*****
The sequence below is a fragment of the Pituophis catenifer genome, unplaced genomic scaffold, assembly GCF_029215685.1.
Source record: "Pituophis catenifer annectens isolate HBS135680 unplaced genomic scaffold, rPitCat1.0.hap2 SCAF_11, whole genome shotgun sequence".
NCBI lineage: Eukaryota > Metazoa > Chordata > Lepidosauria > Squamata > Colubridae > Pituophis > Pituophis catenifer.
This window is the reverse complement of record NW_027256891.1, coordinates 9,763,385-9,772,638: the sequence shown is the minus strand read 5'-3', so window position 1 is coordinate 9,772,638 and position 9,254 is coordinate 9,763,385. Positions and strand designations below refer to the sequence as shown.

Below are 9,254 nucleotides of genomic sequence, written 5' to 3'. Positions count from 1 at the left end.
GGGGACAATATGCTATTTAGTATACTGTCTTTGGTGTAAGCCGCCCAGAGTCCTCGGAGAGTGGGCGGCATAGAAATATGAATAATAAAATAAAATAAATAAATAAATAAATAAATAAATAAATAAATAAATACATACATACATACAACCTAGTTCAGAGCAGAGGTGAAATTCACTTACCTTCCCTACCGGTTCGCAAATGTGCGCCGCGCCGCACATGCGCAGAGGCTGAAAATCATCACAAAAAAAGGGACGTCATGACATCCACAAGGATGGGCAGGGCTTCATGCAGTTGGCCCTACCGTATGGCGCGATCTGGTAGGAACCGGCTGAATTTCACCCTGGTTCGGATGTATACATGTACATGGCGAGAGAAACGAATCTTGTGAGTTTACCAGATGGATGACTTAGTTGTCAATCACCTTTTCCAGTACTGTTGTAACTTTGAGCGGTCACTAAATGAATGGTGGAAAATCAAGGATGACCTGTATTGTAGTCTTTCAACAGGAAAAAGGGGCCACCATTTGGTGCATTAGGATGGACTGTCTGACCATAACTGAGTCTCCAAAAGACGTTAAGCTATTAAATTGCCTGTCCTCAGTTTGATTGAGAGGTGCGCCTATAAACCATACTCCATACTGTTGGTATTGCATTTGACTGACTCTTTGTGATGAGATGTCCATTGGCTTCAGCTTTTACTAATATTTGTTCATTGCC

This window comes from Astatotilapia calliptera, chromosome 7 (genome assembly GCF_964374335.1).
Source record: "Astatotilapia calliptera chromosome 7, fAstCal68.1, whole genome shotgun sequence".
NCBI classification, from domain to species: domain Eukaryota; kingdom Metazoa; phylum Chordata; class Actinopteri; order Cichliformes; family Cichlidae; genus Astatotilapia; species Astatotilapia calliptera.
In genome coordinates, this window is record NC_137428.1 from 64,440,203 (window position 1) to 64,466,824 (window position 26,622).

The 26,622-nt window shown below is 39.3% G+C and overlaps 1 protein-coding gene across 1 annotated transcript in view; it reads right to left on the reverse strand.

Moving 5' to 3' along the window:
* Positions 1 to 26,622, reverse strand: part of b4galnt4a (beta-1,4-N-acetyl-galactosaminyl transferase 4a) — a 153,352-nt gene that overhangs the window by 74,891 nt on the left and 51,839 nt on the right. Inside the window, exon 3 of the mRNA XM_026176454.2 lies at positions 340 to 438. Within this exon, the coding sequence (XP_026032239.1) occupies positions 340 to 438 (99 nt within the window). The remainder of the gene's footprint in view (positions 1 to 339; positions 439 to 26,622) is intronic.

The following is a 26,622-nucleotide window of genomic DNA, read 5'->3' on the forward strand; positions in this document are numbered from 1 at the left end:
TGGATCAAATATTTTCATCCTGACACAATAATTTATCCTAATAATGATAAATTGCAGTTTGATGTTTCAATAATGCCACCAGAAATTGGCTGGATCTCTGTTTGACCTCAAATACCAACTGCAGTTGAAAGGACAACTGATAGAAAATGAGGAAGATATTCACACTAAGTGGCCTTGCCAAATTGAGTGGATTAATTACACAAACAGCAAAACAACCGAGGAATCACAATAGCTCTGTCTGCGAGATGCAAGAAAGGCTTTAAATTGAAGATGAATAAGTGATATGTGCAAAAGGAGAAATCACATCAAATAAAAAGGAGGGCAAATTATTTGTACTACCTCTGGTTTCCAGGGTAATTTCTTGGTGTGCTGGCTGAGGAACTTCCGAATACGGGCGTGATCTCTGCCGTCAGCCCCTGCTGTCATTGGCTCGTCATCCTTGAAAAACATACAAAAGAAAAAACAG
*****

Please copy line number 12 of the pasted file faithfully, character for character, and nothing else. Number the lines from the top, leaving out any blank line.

Moving 5' to 3' along the window: